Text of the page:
Alejandro Obregon (1920-1992) was the wild card of the Colombian art scene for most of the 20th Century, known for drunken brawls at his favorite Barranquilla watering hole La Cueva, where one evening, he fired-off a Winchester rifle encrusting the ceiling with metal. In another similar incident, Obregón fired at a recently completed self-portrait after two of his lovers saw themselves depicted in the same painting. The work ended up in the home of close friend Gabriel García Márquez. At one point in their lives, the Nobel Laureate and Obregón both lived in Cartagena, the former known for strolling the street, the other increasingly recluse.

To mark the centenary of Obregón’s birth Colombia’s cultural institutions are paying tribute to an artist who worked various mediums and drew inspiration from sea creatures, the Andean condor, and patriotic symbols. Among the many entities participating in the 100 years of Obregón is the cultural section of Banco de la República with a lecture series from Barranquilla’s Museum of Modern Art and venue that houses many of the artist’s works, from oil on canvas paintings to serigraphs. Titled “Alejandro Obregón and the artistic modernity of the Colombian Caribbean,” the conference looks at how Europe’s avant-garde movement influenced the literary and visual narrative of artists across Latin America, among them Obregón, who despite his staunch Spanish heritage embraced the tropical folklore and layered immigrant fabric of Barranquilla.

Like Barcelona, the Mediterranean city where he was born, Barranquilla was home to seafarers and colorful cast of characters, documented by the founding members of the Barranquilla Group – which included writers Alfonso Fuenmayor, Álvaro Cepeda Samudio, primitivist Noé León and photographer Nereo López. From this inner circle of literary patriarchs, the whiskey-infused gatherings expanded to include painter Enrique Grau and García Márquez.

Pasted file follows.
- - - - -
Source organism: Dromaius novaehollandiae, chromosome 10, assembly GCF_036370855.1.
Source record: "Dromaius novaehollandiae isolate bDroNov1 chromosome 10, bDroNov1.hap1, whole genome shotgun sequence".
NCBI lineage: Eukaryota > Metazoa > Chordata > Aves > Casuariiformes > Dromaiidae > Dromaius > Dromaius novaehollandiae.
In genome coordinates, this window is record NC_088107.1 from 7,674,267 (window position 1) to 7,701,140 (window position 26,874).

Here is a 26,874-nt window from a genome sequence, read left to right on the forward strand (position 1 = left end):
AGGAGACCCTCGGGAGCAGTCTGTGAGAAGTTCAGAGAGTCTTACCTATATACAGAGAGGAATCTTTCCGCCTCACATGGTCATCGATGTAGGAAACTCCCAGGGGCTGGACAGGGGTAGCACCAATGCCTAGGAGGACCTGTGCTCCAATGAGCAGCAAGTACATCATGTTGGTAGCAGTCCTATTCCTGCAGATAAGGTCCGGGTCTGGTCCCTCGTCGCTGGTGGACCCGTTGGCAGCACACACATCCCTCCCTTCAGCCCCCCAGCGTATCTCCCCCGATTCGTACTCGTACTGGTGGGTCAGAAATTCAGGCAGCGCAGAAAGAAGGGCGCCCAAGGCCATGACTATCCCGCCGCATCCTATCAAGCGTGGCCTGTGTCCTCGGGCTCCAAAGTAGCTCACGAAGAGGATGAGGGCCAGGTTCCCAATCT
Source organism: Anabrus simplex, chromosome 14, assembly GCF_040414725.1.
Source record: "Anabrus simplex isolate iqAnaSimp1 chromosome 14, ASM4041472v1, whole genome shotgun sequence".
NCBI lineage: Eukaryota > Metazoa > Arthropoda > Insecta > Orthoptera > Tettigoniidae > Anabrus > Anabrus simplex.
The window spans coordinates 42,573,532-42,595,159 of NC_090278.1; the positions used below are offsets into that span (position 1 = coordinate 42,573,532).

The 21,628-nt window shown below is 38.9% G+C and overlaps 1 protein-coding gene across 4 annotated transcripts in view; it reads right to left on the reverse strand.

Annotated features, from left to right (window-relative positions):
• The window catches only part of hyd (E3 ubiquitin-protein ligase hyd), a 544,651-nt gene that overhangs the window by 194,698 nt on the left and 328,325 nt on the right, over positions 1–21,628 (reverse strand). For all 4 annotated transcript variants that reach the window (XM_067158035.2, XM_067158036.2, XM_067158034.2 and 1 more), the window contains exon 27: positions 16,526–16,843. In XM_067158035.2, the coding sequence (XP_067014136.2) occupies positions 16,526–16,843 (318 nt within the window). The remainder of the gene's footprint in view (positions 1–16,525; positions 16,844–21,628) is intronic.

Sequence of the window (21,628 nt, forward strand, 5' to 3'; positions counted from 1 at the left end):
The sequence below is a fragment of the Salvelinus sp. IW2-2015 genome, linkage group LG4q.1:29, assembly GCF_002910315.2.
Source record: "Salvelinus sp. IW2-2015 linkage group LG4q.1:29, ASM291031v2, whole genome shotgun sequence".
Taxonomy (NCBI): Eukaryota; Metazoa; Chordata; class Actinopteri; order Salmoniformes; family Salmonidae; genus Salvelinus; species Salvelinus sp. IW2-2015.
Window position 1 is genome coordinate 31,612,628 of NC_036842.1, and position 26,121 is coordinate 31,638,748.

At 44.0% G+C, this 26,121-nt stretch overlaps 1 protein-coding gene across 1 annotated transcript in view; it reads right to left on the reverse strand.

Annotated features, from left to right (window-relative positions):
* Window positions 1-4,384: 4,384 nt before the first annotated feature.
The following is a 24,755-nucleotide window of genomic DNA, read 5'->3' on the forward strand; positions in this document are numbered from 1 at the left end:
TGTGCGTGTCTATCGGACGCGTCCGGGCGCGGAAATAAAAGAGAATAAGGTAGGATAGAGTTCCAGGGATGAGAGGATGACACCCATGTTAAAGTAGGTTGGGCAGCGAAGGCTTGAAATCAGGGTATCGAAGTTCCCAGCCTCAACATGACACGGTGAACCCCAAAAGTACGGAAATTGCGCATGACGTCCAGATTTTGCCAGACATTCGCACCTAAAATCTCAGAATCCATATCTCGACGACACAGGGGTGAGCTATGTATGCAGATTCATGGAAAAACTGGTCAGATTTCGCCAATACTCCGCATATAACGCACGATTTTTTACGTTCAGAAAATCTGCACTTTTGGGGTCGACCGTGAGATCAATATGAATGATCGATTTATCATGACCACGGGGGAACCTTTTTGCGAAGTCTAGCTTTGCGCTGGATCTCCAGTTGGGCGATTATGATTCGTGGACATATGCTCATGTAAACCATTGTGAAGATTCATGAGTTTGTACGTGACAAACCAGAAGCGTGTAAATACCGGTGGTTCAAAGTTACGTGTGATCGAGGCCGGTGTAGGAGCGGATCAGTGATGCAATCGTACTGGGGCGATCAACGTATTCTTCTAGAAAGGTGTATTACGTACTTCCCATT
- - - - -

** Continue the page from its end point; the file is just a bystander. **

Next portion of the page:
Given physical and social distancing with quarantine, BanRep’s virtual event launches June 4 at 4:00 p.m with the conference hosted by art historian Isabel Cristina Ramírez, before embarking on a cycle that includes “Obregón and the Colombian context” by Sylvia Suárez; “Murals of Obregón in Barranquilla” by Néstor Martínez Celis; “The Seventies and the transition from oil to acrylic,” by Eduardo Serrano; “Landscape, flora and fauna in Obregón’s painting,” by Samuel Vásquez and “Obregón and violence” by Christian Padilla.

The conference will also showcase Se va el caimán, a mural-sized acrylic created for the Amira de la Rosa Theater in Barranquilla and which depicts a scene from the legend of the alligator man.  The work was created in 1982 in honor of the city and its majestic waterway, the Magdalena River, where, according to another legend, the artist would track caimans using his bare hands covered in paint.

To stream this live conference, as well as others, click on BanRep’s Webex event link:

www.banrepcultural.org/barranquilla/actividad/conferencia-alejandro-obregon-y-la-modernidad